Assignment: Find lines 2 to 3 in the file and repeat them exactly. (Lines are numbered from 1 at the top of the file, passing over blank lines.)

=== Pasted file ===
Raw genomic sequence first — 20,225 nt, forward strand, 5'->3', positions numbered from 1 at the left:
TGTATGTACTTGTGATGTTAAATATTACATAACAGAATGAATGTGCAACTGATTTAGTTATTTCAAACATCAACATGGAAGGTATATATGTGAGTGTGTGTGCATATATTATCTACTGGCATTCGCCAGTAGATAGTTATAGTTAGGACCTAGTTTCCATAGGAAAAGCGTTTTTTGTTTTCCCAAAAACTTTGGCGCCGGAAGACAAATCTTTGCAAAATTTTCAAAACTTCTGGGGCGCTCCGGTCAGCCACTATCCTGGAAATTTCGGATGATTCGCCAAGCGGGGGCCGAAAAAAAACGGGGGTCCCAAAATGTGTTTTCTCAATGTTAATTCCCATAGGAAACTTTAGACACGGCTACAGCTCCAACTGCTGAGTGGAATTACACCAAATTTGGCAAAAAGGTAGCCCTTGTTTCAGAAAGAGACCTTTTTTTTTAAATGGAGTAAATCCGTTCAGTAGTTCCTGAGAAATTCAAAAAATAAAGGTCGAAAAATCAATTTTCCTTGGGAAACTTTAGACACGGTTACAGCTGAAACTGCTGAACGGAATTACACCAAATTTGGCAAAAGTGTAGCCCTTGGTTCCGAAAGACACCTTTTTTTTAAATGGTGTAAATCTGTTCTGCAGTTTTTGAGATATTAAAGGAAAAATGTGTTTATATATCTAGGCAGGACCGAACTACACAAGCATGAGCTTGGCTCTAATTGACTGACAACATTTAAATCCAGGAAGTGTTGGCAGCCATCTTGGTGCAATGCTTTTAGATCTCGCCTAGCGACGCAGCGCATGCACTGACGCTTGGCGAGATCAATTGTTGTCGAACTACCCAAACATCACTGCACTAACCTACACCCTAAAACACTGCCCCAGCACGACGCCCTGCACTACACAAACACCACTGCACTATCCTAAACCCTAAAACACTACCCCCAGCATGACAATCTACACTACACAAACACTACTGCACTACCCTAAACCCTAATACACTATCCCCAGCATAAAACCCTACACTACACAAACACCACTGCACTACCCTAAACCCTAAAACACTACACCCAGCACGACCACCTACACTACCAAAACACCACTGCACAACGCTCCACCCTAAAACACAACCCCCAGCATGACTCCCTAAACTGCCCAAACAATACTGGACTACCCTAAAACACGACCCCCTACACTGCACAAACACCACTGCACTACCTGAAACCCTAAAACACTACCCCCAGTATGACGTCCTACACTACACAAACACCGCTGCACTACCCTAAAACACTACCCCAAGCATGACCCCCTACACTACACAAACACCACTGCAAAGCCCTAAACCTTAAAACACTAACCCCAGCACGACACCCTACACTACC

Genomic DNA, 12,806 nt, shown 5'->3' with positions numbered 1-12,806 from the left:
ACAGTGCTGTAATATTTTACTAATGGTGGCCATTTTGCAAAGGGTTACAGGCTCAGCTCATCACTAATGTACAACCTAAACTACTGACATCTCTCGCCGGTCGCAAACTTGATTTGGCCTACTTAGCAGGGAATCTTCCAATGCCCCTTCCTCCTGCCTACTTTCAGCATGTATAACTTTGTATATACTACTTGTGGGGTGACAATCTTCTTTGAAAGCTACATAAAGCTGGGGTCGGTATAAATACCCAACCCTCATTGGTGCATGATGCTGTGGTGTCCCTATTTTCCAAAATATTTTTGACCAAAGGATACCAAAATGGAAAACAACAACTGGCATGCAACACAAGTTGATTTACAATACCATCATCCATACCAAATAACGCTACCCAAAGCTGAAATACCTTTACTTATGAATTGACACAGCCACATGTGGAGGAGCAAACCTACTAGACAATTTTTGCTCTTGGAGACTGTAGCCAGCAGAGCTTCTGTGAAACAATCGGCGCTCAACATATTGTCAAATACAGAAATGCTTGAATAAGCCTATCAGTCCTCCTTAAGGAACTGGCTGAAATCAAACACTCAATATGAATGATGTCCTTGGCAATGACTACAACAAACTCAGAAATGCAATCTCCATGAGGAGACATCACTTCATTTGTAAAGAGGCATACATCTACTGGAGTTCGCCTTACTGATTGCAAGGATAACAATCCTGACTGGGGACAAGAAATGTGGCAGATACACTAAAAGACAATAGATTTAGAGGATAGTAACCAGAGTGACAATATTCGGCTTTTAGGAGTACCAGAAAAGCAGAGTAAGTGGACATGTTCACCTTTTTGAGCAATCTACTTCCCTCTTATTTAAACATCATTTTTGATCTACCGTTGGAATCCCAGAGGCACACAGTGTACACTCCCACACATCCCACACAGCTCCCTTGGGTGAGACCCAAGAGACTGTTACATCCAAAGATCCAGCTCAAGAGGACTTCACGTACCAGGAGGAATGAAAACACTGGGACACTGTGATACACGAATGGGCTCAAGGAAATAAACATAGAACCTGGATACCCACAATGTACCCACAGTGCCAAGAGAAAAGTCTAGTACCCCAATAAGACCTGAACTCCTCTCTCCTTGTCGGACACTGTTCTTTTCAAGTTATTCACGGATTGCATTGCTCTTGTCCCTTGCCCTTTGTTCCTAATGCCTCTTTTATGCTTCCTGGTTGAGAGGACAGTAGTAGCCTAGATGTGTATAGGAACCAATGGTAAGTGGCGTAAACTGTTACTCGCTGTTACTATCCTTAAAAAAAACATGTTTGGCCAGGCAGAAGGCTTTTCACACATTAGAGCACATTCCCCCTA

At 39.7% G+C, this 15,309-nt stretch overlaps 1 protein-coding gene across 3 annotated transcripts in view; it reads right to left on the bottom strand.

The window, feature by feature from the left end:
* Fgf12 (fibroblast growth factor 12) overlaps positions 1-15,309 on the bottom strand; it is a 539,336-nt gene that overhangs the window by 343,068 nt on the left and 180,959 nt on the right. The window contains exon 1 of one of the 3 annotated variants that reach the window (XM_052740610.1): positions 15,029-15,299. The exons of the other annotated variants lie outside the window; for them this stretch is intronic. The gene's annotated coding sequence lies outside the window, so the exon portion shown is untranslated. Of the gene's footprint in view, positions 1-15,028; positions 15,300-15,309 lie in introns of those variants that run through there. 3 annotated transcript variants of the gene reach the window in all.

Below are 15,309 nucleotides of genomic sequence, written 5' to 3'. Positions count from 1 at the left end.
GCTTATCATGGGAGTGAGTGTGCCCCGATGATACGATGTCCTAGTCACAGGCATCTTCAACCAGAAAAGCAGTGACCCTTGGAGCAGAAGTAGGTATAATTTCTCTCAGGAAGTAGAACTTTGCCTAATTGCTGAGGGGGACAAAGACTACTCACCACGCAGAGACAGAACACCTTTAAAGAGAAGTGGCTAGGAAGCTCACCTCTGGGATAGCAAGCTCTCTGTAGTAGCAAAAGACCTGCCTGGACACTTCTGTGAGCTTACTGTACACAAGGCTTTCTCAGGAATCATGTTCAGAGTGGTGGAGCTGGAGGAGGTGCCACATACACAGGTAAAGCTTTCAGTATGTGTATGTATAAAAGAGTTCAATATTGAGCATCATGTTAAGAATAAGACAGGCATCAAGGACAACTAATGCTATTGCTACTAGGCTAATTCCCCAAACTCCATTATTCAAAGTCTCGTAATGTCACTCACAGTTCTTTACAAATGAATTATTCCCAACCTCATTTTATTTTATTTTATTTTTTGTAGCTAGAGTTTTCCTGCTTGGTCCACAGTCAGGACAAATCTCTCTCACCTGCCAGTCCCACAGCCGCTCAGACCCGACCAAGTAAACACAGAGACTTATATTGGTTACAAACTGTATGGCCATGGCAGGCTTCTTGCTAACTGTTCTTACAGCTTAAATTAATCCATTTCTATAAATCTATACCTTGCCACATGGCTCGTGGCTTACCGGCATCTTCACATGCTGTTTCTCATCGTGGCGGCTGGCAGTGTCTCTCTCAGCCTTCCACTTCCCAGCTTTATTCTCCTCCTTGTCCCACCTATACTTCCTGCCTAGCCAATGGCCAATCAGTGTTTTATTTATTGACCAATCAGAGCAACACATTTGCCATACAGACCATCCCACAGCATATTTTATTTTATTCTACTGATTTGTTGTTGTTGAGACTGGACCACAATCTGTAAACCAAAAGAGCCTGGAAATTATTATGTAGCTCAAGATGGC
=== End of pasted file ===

TGTATGTACTTGTGATGTTAAATATTACATAACAGAATGAATGTGCAACTGATTTAGTTATTTCAAACATCAACATGGAAGGTATATATGTGAGTGTGTGTGCATATATTATCTACTGGCATTCGCCAGTAGATAGTTATAGTTAGGACCTAGTTTCCATAGGAAAAGCGTTTTTTGTTTTCCCAAAAACTTTGGCGCCGGAAGACAAATCTTTGCAAAATTTTCAAAACTTCTGGGGCGCTCCGGTCAGCCACTATCCTGGAAATTTCGGATGATTCGCCAAGCGGGGGCCGAAAAAAAACGGGGGTCCCAAAATGTGTTTTCTCAATGTTAATTCCCATAGGAAACTTTAGACACGGCTACAGCTCCAACTGCTGAGTGGAATTACACCAAATTTGGCAAAAAGGTAGCCCTTGTTTCAGAAAGAGACCTTTTTTTTTAAATGGAGTAAATCCGTTCAGTAGTTCCTGAGAAATTCAAAAAATAAAGGTCGAAAAATCAATTTTCCTTGGGAAACTTTAGACACGGTTACAGCTGAAACTGCTGAACGGAATTACACCAAATTTGGCAAAAGTGTAGCCCTTGGTTCCGAAAGACACCTTTTTTTTAAATGGTGTAAATCTGTTCTGCAGTTTTTGAGATATTAAAGGAAAAATGTGTTTATATATCTAGGCAGGACCGAACTACACAAGCATGAGCTTGGCTCTAATTGACTGACAACATTTAAATCCAGGAAGTGTTGGCAGCCATCTTGGTGCAATGCTTTTAGATCTCGCCTAGCGACGCAGCGCATGCACTGACGCTTGGCGAGATCAATTGTTGTCGAACTACCCAAACATCACTGCACTAACCTACACCCTAAAACACTGCCCCAGCACGACGCCCTGCACTACACAAACACCACTGCACTATCCTAAACCCTAAAACACTACCCCCAGCATGACAATCTACACTACACAAACACTACTGCACTACCCTAAACCCTAATACACTATCCCCAGCATAAAACCCTACACTACACAAACACCACTGCACTACCCTAAACCCTAAAACACTACACCCAGCACGACCACCTACACTACCAAAACACCACTGCACAACGCTCCACCCTAAAACACAACCCCCAGCATGACTCCCTAAACTGCCCAAACAATACTGGACTACCCTAAAACACGACCCCCTACACTGCACAAACACCACTGCACTACCTGAAACCCTAAAACACTACCCCCAGTATGACGTCCTACACTACACAAACACCGCTGCACTACCCTAAAACACTACCCCAAGCATGACCCCCTACACTACACAAACACCACTGCAAAGCCCTAAACCTTAAAACACTAACCCCAGCACGACACCCTACACTACC

Genomic DNA, 12,806 nt, shown 5'->3' with positions numbered 1-12,806 from the left: